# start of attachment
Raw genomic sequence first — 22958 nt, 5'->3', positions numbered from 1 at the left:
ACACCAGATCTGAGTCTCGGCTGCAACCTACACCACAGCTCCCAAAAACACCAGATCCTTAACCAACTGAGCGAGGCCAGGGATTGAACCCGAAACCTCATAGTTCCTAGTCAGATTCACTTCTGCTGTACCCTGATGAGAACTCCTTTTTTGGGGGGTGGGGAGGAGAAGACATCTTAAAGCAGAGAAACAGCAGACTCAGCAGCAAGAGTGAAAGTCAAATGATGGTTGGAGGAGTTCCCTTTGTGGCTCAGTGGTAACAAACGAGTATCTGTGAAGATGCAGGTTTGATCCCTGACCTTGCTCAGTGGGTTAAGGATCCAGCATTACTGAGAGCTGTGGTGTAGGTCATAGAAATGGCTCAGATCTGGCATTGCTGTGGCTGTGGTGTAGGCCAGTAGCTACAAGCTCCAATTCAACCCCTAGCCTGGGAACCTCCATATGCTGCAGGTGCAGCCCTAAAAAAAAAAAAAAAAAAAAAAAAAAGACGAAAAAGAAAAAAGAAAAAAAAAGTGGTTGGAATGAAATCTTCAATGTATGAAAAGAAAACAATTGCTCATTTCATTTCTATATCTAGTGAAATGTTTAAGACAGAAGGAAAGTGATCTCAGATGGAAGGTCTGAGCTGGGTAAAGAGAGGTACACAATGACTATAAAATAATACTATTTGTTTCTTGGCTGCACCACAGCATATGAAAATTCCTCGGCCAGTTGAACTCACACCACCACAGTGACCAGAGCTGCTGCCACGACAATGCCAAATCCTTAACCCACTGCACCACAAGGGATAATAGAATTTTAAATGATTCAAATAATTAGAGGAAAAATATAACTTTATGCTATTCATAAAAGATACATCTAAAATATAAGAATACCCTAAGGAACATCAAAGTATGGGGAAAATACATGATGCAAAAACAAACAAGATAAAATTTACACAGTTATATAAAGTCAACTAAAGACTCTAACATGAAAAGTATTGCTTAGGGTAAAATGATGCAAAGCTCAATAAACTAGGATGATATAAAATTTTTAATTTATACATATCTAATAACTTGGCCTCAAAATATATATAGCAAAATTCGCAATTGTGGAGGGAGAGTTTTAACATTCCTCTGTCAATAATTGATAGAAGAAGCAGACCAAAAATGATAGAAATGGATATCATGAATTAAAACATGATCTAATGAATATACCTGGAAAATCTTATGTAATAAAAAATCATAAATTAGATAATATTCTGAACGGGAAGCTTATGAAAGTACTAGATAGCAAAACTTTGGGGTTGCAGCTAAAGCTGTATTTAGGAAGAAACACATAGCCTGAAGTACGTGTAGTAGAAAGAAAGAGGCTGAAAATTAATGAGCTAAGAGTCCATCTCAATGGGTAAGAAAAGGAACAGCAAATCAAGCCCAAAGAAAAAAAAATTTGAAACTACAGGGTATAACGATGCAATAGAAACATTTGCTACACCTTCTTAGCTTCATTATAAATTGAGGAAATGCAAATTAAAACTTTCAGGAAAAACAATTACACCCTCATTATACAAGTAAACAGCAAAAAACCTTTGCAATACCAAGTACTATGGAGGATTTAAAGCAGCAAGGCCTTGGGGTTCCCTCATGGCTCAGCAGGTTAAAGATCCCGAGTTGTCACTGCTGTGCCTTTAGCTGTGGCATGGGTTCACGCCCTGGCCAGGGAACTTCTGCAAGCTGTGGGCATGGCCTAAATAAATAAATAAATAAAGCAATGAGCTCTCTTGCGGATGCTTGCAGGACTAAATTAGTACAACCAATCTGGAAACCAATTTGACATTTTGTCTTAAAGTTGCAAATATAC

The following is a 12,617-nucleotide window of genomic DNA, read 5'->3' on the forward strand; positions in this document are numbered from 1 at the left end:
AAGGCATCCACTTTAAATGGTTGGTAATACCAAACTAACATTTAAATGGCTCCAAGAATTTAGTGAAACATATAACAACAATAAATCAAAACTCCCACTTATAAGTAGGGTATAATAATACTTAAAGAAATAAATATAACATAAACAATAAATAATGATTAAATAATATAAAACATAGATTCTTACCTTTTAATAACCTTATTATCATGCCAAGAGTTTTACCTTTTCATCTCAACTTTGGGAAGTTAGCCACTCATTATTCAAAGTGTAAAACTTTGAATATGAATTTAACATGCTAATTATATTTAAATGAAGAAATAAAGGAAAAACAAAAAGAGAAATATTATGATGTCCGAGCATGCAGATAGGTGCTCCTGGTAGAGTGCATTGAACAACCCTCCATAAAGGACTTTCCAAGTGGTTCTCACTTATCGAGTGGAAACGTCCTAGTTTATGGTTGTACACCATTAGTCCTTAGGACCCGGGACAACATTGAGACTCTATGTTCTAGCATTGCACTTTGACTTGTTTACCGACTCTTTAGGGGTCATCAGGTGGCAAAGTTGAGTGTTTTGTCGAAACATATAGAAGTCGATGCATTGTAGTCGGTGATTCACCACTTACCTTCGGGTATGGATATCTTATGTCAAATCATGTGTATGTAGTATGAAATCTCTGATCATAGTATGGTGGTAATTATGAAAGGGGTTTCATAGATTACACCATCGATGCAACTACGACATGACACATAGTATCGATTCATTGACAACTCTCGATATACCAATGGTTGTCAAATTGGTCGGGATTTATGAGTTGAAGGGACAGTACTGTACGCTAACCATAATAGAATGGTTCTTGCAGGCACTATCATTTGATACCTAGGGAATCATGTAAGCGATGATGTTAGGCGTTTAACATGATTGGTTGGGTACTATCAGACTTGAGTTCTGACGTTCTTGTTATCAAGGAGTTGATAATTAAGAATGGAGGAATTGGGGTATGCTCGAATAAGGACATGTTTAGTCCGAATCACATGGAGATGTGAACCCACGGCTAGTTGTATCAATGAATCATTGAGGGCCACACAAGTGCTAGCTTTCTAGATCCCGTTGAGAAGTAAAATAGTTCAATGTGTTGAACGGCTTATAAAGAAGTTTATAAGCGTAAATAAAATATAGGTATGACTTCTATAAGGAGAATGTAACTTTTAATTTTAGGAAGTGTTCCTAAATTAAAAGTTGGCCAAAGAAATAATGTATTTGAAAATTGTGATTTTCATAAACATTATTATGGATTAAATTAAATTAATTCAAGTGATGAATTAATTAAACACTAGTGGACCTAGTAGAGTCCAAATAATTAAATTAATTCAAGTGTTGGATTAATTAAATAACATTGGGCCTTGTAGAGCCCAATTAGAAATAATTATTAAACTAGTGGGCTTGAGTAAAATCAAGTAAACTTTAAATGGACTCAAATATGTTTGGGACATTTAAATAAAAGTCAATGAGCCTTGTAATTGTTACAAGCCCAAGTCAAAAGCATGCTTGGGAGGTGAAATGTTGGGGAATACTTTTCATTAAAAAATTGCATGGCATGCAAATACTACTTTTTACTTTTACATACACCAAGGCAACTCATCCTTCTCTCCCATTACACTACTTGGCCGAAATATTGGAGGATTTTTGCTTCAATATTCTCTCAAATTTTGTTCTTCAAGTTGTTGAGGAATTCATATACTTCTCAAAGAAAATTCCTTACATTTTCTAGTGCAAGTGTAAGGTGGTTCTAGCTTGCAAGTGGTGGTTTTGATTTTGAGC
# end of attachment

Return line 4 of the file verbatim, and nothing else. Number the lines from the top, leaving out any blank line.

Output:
AAGGCATCCACTTTAAATGGTTGGTAATACCAAACTAACATTTAAATGGCTCCAAGAATTTAGTGAAACATATAACAACAATAAATCAAAACTCCCACTTATAAGTAGGGTATAATAATACTTAAAGAAATAAATATAACATAAACAATAAATAATGATTAAATAATATAAAACATAGATTCTTACCTTTTAATAACCTTATTATCATGCCAAGAGTTTTACCTTTTCATCTCAACTTTGGGAAGTTAGCCACTCATTATTCAAAGTGTAAAACTTTGAATATGAATTTAACATGCTAATTATATTTAAATGAAGAAATAAAGGAAAAACAAAAAGAGAAATATTATGATGTCCGAGCATGCAGATAGGTGCTCCTGGTAGAGTGCATTGAACAACCCTCCATAAAGGACTTTCCAAGTGGTTCTCACTTATCGAGTGGAAACGTCCTAGTTTATGGTTGTACACCATTAGTCCTTAGGACCCGGGACAACATTGAGACTCTATGTTCTAGCATTGCACTTTGACTTGTTTACCGACTCTTTAGGGGTCATCAGGTGGCAAAGTTGAGTGTTTTGTCGAAACATATAGAAGTCGATGCATTGTAGTCGGTGATTCACCACTTACCTTCGGGTATGGATATCTTATGTCAAATCATGTGTATGTAGTATGAAATCTCTGATCATAGTATGGTGGTAATTATGAAAGGGGTTTCATAGATTACACCATCGATGCAACTACGACATGACACATAGTATCGATTCATTGACAACTCTCGATATACCAATGGTTGTCAAATTGGTCGGGATTTATGAGTTGAAGGGACAGTACTGTACGCTAACCATAATAGAATGGTTCTTGCAGGCACTATCATTTGATACCTAGGGAATCATGTAAGCGATGATGTTAGGCGTTTAACATGATTGGTTGGGTACTATCAGACTTGAGTTCTGACGTTCTTGTTATCAAGGAGTTGATAATTAAGAATGGAGGAATTGGGGTATGCTCGAATAAGGACATGTTTAGTCCGAATCACATGGAGATGTGAACCCACGGCTAGTTGTATCAATGAATCATTGAGGGCCACACAAGTGCTAGCTTTCTAGATCCCGTTGAGAAGTAAAATAGTTCAATGTGTTGAACGGCTTATAAAGAAGTTTATAAGCGTAAATAAAATATAGGTATGACTTCTATAAGGAGAATGTAACTTTTAATTTTAGGAAGTGTTCCTAAATTAAAAGTTGGCCAAAGAAATAATGTATTTGAAAATTGTGATTTTCATAAACATTATTATGGATTAAATTAAATTAATTCAAGTGATGAATTAATTAAACACTAGTGGACCTAGTAGAGTCCAAATAATTAAATTAATTCAAGTGTTGGATTAATTAAATAACATTGGGCCTTGTAGAGCCCAATTAGAAATAATTATTAAACTAGTGGGCTTGAGTAAAATCAAGTAAACTTTAAATGGACTCAAATATGTTTGGGACATTTAAATAAAAGTCAATGAGCCTTGTAATTGTTACAAGCCCAAGTCAAAAGCATGCTTGGGAGGTGAAATGTTGGGGAATACTTTTCATTAAAAAATTGCATGGCATGCAAATACTACTTTTTACTTTTACATACACCAAGGCAACTCATCCTTCTCTCCCATTACACTACTTGGCCGAAATATTGGAGGATTTTTGCTTCAATATTCTCTCAAATTTTGTTCTTCAAGTTGTTGAGGAATTCATATACTTCTCAAAGAAAATTCCTTACATTTTCTAGTGCAAGTGTAAGGTGGTTCTAGCTTGCAAGTGGTGGTTTTGATTTTGAGC